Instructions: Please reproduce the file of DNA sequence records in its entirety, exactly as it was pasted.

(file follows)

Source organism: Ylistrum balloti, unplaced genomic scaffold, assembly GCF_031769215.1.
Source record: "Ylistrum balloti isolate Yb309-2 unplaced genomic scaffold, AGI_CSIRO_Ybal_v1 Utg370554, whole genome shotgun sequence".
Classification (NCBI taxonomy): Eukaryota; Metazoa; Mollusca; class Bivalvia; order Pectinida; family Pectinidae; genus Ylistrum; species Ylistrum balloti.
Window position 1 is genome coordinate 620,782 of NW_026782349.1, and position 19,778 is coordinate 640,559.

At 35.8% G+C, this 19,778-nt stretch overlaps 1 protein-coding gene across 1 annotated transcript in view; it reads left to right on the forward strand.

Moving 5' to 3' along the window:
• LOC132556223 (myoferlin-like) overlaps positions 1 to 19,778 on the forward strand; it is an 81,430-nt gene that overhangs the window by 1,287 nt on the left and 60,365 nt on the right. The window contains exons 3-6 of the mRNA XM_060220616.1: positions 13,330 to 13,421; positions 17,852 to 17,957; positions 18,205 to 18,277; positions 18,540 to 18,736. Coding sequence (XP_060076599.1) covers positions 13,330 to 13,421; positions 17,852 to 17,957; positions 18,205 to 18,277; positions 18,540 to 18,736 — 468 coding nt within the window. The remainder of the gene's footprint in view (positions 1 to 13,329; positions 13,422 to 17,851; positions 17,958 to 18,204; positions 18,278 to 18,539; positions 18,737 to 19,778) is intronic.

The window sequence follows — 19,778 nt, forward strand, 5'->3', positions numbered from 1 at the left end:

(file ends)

Source organism: Ylistrum balloti, unplaced genomic scaffold, assembly GCF_031769215.1.
Source record: "Ylistrum balloti isolate Yb309-2 unplaced genomic scaffold, AGI_CSIRO_Ybal_v1 Utg370554, whole genome shotgun sequence".
Classification (NCBI taxonomy): Eukaryota; Metazoa; Mollusca; class Bivalvia; order Pectinida; family Pectinidae; genus Ylistrum; species Ylistrum balloti.
Window position 1 is genome coordinate 620,782 of NW_026782349.1, and position 19,778 is coordinate 640,559.

At 35.8% G+C, this 19,778-nt stretch overlaps 1 protein-coding gene across 1 annotated transcript in view; it reads left to right on the forward strand.

Moving 5' to 3' along the window:
• LOC132556223 (myoferlin-like) overlaps positions 1 to 19,778 on the forward strand; it is an 81,430-nt gene that overhangs the window by 1,287 nt on the left and 60,365 nt on the right. The window contains exons 3-6 of the mRNA XM_060220616.1: positions 13,330 to 13,421; positions 17,852 to 17,957; positions 18,205 to 18,277; positions 18,540 to 18,736. Coding sequence (XP_060076599.1) covers positions 13,330 to 13,421; positions 17,852 to 17,957; positions 18,205 to 18,277; positions 18,540 to 18,736 — 468 coding nt within the window. The remainder of the gene's footprint in view (positions 1 to 13,329; positions 13,422 to 17,851; positions 17,958 to 18,204; positions 18,278 to 18,539; positions 18,737 to 19,778) is intronic.

The window sequence follows — 19,778 nt, forward strand, 5'->3', positions numbered from 1 at the left end: